A sector is an equal sized division of hard drive, optical disc, floppy disk, thumb drive or any other storage media. A sector, disk sector or a block are the same things.
What is a Sector?
What do Different Sector Sizes Mean?
Every sector resides on a physical location on the drive and consists of three parts: sector head, error-correcting mode (ECC), and the area to store the data.
A sector of hard drive or floppy disk can store about 512 bytes of information and this standard was announced in 1956. Then, in the 1970s its size increases to 1024 and 2048 bytes for larger storage capacities. Optical disk sector stores around 2048 bytes.
In 2007, a sector was announced of 4096 bytes for Advanced Format hard drives and then in 2011, it became standard for modern hard drives.
The size of the sector only increases or decreases the number of sectors in a hard drive to determine capacity and has nothing to do with sizes of hard drives or optical drives.
Disk Sectors and Allocation Unit Size
While formatting a hard drive you can clearly define the custom allocation unit size (AUS). This defines the smallest portion of the disk which can store data.
If we talk about Windows you have complete freedom to choose format what you like in the following sizes: 512, 1024, 2048, 4096, or 8192 bytes, or 16, 32, or 64 kilobytes.
For instance, you have a 1 MB (1,000,000 bytes) document file. Either you store this file on the floppy disk having 512 bytes in each sector or on the hard disk drive having 4096 bytes per sector. Regardless of the size of the sector, it matters how large the entire device is.
The real difference between the device having 512 bytes sector and other having 4096 bytes per sector is that the 1 MB file will be spanned across more disk sectors than of 4096 bytes per sector device. As 512 is smaller than 4096 that means fewer pieces of the file will be able to exist in each sector.
In this example, if the file size is increased to 5 MB, which is the increment of 4 MB. If the file is stored on the 512-byte drive. The pieces of the file will be stored in different sectors which can be at any place on the hard drive and this process is called fragmentation.
Whereas, if the file is stored on a 4096-byte allocation unit size, the 4 MB of data will take much less space due to the large size of the sector and the cluster of the sector will be close decreasing the fragmentation process.
Generally, the larger AUS is the more close file will be an easy and quick to access which impacts the overall computer performance.
Changing the AUS
You can check the cluster size in your hard drive if you running Windows or any other Operating System. You can use fsutil command for that. For instance, you can use the command-line tool and enter the command fsutil fsinfo ntfsinfo c: and you will get the cluster size of C: drive.
Though it’s not performed commonly, you can check the default cluster size table for NTFS, FAT, and exFAT file system for different versions of Windows. For instance, the default AUS is 4 KB (4096 bytes) for most of the hard drives which are mostly formatted using the NTFS system.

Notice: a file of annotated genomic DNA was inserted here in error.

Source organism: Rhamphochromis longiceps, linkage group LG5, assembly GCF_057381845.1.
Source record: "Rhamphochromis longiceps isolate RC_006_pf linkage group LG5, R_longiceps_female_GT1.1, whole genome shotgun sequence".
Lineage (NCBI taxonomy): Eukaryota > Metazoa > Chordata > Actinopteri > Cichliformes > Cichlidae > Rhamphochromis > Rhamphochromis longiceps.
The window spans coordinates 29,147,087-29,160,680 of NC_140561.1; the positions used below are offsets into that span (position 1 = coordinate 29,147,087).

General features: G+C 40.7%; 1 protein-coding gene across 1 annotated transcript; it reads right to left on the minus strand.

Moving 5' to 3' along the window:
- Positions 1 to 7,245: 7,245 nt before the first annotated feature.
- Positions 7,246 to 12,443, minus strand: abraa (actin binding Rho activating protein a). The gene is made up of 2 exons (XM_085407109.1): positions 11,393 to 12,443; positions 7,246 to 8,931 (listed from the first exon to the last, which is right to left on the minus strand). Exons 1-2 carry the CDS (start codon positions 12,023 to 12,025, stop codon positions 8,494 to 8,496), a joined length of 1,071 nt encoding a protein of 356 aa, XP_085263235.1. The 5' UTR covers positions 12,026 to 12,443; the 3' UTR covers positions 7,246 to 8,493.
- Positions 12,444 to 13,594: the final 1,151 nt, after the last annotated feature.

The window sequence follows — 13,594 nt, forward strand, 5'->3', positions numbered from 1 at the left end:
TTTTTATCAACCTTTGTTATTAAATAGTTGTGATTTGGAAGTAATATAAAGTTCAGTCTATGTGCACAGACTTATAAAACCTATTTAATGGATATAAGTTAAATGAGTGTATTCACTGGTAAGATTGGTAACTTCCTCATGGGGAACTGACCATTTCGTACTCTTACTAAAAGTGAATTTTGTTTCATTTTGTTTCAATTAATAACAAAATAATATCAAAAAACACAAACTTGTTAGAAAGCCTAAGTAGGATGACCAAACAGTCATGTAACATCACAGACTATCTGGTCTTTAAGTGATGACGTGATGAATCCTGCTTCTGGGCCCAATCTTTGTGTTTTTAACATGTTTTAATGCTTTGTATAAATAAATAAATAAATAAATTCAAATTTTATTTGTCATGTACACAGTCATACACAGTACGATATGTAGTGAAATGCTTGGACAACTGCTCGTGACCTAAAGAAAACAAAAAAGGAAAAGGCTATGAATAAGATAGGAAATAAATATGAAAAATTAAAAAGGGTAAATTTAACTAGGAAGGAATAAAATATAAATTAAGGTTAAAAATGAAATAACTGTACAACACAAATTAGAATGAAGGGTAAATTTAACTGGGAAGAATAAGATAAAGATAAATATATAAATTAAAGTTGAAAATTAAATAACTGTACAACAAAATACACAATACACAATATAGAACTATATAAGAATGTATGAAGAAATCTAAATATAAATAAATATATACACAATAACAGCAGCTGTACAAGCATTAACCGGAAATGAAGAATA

But if you want to change the cluster size, either do it from Windows when you are formatting your hard disk, but you can also use third party tool to deal with it from disk management.
You should use built-in Windows tool for formatting or there are several free programs to do this.
Repairing Bad Sectors
When a hard drive is damaged that’s basically the sectors physically damaged on the platter of the drive but it can also be damaged by corruption or another type of damages.
The most frustrating sector is the boot sector. If this sector creates a problem the whole OS is unable to boot.
Hard drive’s sectors can be damaged and can be repaired using a software program. These programs can correct, identify or mask-as-bad, disk sectors. In case there are several bad sectors, it’s recommended to change your hard drive.
But sectors cannot be responsible for other issues in your computer for example if the hard drive is making noise or your computer is getting slow. Troubleshooting or scanning can further tell you about it.
More Information on Disk Sectors
The sectors located near the center are weak compared to the sectors located near the external ends. So there’s something called zone bit recording.
Zone bit recording divides the disk into several zones and each zone is further divided into sectors. The outer portion gets more sectors allowing the hard drive to access quickly compared to zones located near the center.
Defragmentation tools take advantage of the zone bit recording to move commonly accessed file in outer portions for quick access. The data you access less often is moved to the center and that’s why it can take longer to access.
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